CI: confidence interval, CSS: cancer-specific survival, DMFS: distant metastasis-free survival, HR: hazard ratio, IMRT: intensity-modulated radiation therapy, LFFS: local failure-free survival, NR: not reached, OS: overall survival, PFS: progression-free survival, RFFS: regional failure-free survival.

Kaplan-Meier estimates of all survival endpoints stratified by post-IMRT 8th week undetectable plasma EBV DNA.

Figure 3: Kaplan-Meier estimates of all survival endpoints stratified by post-IMRT 8th week undetectable plasma EBV DNA. Panel A. shows local failure-free survival. Panel B. shows regional failure-free survival. Panel C. shows distant metastasis-free survival. Panel D. shows progression-free survival. Panel E. shows cancer-specific survival and Panel F. shows overall survival, all stratified by post-IMRT 8th week plasma EBV DNA 0 copies/ml and post-IMRT 8th week plasma EBV DNA >0 copies/ml. CI: confidence interval, HR: hazard ratio, IMRT: intensity-modulated radiation therapy.

Kaplan-Meier estimates of all survival endpoints stratified by post-IMRT 6th month undetectable plasma EBV DNA.

Figure 4: Kaplan-Meier estimates of all survival endpoints stratified by post-IMRT 6th month undetectable plasma EBV DNA. Panel A. shows local failure-free survival. Panel B. shows regional failure-free survival. Panel C. shows distant metastasis-free survival. Panel D. shows progression-free survival. Panel E. shows cancer-specific survival and Panel F. shows overall survival, all stratified by post-IMRT 6th month plasma EBV DNA 0 copies/ml and post-IMRT 6th month plasma EBV DNA >0 copies/ml. CI: confidence interval, HR: hazard ratio, IMRT: intensity-modulated radiation therapy.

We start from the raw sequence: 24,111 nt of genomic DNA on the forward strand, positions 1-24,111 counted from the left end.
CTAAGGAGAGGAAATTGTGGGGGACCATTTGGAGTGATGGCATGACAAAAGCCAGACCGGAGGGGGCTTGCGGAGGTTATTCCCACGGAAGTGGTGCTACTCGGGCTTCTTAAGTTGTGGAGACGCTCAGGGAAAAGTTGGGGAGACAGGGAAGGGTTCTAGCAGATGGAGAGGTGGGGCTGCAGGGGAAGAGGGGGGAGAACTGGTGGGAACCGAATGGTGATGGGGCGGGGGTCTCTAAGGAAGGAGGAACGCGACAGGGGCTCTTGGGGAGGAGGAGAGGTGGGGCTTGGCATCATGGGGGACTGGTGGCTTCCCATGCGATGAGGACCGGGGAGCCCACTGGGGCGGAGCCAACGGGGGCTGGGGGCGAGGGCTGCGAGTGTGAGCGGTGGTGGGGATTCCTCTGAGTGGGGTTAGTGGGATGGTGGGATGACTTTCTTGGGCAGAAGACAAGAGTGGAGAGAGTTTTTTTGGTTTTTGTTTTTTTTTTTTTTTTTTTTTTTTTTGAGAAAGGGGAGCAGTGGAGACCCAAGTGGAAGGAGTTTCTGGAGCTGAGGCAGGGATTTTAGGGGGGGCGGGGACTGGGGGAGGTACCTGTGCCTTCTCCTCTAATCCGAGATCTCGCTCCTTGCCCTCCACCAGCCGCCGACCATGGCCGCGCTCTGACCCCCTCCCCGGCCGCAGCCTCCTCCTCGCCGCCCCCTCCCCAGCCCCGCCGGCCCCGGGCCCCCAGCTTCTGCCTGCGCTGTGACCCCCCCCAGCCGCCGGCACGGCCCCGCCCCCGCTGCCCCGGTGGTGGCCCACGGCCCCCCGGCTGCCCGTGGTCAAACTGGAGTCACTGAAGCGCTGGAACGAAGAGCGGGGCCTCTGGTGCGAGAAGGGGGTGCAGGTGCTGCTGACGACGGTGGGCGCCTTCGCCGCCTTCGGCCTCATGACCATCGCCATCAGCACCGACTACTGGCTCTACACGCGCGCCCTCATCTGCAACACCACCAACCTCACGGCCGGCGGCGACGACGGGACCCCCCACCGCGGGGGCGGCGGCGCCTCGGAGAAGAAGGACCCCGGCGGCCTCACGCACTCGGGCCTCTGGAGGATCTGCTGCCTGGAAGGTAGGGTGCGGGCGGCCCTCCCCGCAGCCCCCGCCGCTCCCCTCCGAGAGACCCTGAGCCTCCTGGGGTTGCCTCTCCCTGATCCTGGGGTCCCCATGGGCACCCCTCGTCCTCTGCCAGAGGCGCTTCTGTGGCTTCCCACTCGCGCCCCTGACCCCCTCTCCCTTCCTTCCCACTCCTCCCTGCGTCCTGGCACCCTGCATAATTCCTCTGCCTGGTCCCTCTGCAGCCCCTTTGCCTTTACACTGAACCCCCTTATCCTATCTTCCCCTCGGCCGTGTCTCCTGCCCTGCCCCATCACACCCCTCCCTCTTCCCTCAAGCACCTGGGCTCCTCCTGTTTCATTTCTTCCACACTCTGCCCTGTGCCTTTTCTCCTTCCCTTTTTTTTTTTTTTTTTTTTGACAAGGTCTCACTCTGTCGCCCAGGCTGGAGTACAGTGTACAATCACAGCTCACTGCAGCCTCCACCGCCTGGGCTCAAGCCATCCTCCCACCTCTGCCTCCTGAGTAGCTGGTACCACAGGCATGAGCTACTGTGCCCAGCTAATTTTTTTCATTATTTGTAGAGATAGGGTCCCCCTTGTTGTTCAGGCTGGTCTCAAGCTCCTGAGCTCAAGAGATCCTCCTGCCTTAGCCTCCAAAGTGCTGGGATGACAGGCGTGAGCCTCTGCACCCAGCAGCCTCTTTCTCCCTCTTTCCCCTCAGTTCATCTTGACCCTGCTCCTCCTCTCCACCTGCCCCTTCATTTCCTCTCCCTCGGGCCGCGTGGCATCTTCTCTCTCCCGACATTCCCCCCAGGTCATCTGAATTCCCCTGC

TDROC analysis revealed significantly higher Ct indices and AUC values in stage IVA to IVB diseases compared to stage I to III counterparts for all survival endpoints using both post-IMRT 8th week and 6th month undetectable plasma EBV DNA as stratification (Supplementary Table S4 and Supplementary Figure S2). In addition, the Ct indices and AUC values were consistently higher for post-IMRT 6th month undetectable plasma EBV DNA compared to post-IMRT 8th week undetectable plasma EBV DNA. These indicated that post-IMRT undetectable plasma EBV DNA possessed a higher predictive power of survival endpoints for more advanced stage disease than earlier stage disease and the power was stronger with post-IMRT 6th month undetectable plasma EBV DNA than with post-IMRT 8th week undetectable titers. This was also illustrated in ordinary ROC analyses with, in general, higher AUC values for post-IMRT 6th month undetectable plasma EBV DNA in each survival endpoint (Supplementary Figure S3).

DISCUSSION